Endless fiddling

gabriola-alphabet-verticalIf you’re a font geek read on. No timber will harmed in the writing of this blog post. Come back later if you want to see wood worked. In the meantime it’ll be electrons and bits of paper.

I’ve been looking for a new font to carve. I like Roman lettering but for some jobs it’s a bit severe. The usual alternatives, like Celtic, are an acquired taste but work well for some applications. It’s not as simple as clicking on the font menu in Word and choosing one you like the look of. Fonts for carving have to fulfill certain criteria that typed fonts, many of which originated from pen-drawn fonts, won’t achieve. The spidery curlicues of copper plate are unsatisfying to carve and don’t read well when they’re finished. But I like the softer edges and curves of pen-drawn fonts.

I have found a font with some promise. Gabriola is clearly derived from a Roman font but has softer serifs and a certain energy that it gets from its forward sloping axis. The R is always the deal-breaker for me. If the diagonal starts too far along the bottom of the curve it looks a little inflated. If it’s touching the upright it feels pinched. I like this R. I was convinced to try carving the font when I saw the way the tail of the Q extends under other letters.

I’m not entirely convinced by the half serif. The curved upper may have to go. We’ll see. And the K is just asking for trouble. That upper diagonal was born of a paint brush and has no place in a carved font.

Why all the hand-wringing?

I’ve had a couple of cracks at a banner for this blog and haven’t entirely liked the results. This one has promise.

I do most of my layout in Adobe Illustrator. I used to draw or print individual letters and then move them around until I found the right spacing. Fonts in computers have an in-built spacing, or kerning. Some pairs of letters will automatically move closer or further apart. This works well for most documents when the eye passes over the lettering very quickly but when the lettering is the whole point of the job you need a bit more precision. Illustrator has the ability to change the kerning of every pair of letters in an entire document. Look at the spacing the computer gave me to start with:tqw-v2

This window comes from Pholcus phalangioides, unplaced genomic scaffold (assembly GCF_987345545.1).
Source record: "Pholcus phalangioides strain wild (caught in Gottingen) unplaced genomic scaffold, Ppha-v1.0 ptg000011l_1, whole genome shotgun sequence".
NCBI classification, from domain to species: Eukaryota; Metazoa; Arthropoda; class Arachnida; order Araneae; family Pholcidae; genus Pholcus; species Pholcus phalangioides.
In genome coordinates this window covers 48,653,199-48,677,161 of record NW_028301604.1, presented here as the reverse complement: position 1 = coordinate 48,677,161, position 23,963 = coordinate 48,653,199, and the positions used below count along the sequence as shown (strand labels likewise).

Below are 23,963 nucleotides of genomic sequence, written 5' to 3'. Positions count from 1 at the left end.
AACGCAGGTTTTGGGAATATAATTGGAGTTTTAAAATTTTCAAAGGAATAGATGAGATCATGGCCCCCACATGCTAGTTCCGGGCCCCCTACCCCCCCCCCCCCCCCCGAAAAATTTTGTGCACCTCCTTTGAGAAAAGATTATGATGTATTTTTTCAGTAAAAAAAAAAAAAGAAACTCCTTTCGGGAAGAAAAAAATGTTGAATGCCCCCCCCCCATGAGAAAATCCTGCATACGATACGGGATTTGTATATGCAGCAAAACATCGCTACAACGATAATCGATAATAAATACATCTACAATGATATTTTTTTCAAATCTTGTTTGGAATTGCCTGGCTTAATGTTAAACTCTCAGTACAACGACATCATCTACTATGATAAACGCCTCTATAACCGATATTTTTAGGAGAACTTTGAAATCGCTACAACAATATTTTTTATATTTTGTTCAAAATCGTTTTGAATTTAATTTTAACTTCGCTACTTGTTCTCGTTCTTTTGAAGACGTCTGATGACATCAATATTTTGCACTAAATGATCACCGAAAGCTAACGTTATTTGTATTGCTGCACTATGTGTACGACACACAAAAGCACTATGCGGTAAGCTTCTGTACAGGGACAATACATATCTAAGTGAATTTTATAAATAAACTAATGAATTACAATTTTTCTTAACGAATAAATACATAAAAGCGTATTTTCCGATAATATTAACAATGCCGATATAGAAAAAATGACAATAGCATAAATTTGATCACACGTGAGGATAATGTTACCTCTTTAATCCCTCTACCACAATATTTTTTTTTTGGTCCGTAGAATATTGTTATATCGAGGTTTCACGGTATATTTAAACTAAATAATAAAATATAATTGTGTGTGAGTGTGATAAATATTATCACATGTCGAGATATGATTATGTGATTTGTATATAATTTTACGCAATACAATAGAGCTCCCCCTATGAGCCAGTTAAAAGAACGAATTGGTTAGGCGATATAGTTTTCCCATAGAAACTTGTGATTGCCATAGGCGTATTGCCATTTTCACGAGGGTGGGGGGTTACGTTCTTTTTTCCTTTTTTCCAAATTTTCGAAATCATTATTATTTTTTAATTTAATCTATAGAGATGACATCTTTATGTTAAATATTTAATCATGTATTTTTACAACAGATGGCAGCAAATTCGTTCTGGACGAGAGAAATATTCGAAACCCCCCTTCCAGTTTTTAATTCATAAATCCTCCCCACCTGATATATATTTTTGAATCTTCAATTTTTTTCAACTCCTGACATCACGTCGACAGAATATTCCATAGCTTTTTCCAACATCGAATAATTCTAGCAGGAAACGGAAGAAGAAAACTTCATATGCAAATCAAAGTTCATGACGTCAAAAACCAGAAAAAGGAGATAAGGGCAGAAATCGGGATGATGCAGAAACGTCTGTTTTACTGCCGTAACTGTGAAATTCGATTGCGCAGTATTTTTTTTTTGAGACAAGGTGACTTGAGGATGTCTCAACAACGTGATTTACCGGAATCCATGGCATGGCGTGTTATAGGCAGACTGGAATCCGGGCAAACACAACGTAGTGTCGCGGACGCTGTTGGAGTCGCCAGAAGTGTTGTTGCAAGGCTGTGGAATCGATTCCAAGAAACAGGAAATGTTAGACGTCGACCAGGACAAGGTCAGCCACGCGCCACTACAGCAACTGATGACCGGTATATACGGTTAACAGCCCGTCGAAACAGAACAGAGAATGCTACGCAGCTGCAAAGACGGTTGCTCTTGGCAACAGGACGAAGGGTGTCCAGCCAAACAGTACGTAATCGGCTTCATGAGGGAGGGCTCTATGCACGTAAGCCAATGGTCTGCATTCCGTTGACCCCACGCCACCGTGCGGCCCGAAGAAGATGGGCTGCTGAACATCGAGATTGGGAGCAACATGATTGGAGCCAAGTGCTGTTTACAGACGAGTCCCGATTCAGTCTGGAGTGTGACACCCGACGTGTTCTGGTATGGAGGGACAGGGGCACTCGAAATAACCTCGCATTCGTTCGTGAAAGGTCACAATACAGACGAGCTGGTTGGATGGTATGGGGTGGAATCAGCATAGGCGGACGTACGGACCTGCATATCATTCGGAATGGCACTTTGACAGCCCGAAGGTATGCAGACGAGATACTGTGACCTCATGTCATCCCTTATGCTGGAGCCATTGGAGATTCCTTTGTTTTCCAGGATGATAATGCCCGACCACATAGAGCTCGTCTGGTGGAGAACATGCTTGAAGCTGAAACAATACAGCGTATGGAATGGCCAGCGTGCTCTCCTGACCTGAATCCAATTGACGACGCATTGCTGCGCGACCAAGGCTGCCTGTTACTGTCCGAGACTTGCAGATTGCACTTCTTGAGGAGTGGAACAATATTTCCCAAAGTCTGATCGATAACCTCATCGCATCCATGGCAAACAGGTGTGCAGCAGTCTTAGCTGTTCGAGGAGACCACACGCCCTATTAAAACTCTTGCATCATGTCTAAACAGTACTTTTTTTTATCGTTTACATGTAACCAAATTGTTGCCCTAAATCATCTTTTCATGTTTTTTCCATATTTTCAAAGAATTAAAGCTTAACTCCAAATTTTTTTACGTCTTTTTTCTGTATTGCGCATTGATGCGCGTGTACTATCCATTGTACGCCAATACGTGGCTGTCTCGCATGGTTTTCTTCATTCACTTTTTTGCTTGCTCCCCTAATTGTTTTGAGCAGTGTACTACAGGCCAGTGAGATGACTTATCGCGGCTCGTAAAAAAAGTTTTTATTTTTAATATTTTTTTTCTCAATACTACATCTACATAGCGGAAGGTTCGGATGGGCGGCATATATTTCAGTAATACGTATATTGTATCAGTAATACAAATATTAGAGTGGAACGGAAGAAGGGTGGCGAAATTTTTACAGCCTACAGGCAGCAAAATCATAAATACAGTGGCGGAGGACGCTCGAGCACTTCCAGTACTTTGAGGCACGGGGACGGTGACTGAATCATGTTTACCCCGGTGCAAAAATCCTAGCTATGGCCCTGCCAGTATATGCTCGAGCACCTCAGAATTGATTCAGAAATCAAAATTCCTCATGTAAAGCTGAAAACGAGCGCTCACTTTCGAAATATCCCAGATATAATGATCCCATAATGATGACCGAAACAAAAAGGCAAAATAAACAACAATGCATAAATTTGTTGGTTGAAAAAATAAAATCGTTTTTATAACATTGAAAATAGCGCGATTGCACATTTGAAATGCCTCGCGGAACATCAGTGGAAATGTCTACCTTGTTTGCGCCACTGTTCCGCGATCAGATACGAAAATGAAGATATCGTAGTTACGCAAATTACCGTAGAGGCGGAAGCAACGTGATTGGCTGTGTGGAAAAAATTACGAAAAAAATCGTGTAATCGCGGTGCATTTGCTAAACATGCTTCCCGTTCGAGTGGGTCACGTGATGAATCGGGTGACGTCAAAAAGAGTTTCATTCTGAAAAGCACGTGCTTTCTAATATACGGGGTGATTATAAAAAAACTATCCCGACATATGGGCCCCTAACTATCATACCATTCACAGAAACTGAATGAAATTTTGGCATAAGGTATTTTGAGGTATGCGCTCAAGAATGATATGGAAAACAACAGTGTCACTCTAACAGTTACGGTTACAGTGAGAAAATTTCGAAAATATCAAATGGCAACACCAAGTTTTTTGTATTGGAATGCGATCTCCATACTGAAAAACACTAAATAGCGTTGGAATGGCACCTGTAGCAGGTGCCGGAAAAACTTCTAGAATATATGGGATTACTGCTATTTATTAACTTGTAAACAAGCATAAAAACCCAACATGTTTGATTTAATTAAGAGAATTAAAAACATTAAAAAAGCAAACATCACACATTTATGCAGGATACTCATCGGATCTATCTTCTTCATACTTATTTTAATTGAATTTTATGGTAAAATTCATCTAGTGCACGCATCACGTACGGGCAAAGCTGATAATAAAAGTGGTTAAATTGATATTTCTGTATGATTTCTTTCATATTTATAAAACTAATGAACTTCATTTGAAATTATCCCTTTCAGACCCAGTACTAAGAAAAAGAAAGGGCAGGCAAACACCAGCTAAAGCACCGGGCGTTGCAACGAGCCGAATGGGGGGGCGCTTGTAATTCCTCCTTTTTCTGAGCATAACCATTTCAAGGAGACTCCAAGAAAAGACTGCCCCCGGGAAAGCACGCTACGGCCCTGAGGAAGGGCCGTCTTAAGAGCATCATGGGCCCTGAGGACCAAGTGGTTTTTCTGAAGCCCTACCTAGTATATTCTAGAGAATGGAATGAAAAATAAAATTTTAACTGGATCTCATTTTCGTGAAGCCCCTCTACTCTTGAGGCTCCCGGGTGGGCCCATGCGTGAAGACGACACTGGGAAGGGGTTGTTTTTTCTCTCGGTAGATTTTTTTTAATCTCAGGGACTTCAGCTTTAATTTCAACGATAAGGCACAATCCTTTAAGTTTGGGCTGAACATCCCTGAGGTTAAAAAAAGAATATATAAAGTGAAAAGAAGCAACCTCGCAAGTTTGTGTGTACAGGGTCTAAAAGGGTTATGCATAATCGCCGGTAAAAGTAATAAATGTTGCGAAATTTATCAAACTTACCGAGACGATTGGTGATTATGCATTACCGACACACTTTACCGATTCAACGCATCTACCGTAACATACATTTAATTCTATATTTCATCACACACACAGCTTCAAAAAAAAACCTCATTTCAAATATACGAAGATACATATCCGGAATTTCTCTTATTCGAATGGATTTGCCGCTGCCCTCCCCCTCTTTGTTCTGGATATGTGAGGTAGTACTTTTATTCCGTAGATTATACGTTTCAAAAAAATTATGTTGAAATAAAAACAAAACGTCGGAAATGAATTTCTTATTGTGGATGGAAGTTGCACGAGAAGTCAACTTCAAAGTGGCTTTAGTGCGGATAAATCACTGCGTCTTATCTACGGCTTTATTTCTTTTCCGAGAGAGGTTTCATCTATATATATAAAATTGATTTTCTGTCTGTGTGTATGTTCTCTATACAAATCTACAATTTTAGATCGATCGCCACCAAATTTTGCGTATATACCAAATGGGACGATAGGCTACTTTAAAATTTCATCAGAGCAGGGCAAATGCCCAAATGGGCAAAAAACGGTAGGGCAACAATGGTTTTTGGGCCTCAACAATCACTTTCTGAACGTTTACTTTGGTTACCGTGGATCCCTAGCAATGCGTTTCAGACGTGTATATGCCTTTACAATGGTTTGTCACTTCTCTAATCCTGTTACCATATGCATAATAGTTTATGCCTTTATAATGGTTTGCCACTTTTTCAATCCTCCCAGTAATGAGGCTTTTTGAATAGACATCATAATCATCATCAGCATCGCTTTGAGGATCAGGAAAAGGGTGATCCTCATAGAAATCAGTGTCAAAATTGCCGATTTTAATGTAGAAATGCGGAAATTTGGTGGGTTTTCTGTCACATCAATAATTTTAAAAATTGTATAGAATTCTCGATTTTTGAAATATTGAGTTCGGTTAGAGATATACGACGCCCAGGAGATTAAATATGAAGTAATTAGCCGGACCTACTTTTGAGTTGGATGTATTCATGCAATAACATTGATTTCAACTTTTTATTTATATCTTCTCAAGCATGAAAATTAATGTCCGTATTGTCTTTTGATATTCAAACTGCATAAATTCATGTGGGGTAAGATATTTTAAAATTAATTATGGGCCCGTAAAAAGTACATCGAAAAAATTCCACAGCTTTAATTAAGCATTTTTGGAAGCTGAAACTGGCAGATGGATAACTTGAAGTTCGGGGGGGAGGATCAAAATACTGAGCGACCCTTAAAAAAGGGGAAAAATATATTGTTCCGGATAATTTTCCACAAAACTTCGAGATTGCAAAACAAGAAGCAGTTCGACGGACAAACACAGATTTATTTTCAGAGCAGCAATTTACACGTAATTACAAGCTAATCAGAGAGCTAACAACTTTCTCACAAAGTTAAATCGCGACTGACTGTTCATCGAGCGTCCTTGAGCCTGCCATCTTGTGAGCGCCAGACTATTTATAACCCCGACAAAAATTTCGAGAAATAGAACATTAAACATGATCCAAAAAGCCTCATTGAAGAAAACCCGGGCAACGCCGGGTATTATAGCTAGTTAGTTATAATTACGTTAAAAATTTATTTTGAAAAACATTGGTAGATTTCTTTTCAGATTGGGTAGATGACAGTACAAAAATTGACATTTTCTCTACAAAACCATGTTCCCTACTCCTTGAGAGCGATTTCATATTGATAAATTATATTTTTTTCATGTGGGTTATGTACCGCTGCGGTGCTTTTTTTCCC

There’s a lot of room between the O and the R but the K and S are rather cramped. We can solve this with a bit of kerning:

tqw-v3

I’ve also taken out a bit of space between the T and the H and given a bit more room in the middle of QUIET. I’ve moved the P and the O in a fraction at the end that makes them feel a little more connected.

I was happy with this on the screen. Then I printed it and realised that all my letters are a bit spindly. They’ll have very little weight if carved like this. Illustrator again: rather than just regular and bold you can choose the weight of each line. A few shades heavier and we’ve got something that might carve well:

tqw-v4

The added weight has cramped up a few letters so once more I was back to fiddling with kerning:

tqw-v5

I think we’re there. Perhaps a bit more space between the U and the I? Possibly. Maybe next time. I’ve spent more than long enough at the computer today. Time to hit sharp things with heavy things.